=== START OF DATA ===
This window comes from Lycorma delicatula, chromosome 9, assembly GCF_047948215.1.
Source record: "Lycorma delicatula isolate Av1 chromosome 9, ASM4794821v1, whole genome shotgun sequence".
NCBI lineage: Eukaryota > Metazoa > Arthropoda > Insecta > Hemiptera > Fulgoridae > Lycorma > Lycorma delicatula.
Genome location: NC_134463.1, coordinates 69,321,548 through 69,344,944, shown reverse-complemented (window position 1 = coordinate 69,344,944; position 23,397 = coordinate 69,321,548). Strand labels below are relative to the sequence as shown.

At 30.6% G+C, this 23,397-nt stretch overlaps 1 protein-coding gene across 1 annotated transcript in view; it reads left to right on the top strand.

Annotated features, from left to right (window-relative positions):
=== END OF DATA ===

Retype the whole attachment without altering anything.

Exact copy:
This window comes from Lycorma delicatula, chromosome 9, assembly GCF_047948215.1.
Source record: "Lycorma delicatula isolate Av1 chromosome 9, ASM4794821v1, whole genome shotgun sequence".
NCBI lineage: Eukaryota > Metazoa > Arthropoda > Insecta > Hemiptera > Fulgoridae > Lycorma > Lycorma delicatula.
Genome location: NC_134463.1, coordinates 69,321,548 through 69,344,944, shown reverse-complemented (window position 1 = coordinate 69,344,944; position 23,397 = coordinate 69,321,548). Strand labels below are relative to the sequence as shown.

At 30.6% G+C, this 23,397-nt stretch overlaps 1 protein-coding gene across 1 annotated transcript in view; it reads left to right on the top strand.

Annotated features, from left to right (window-relative positions):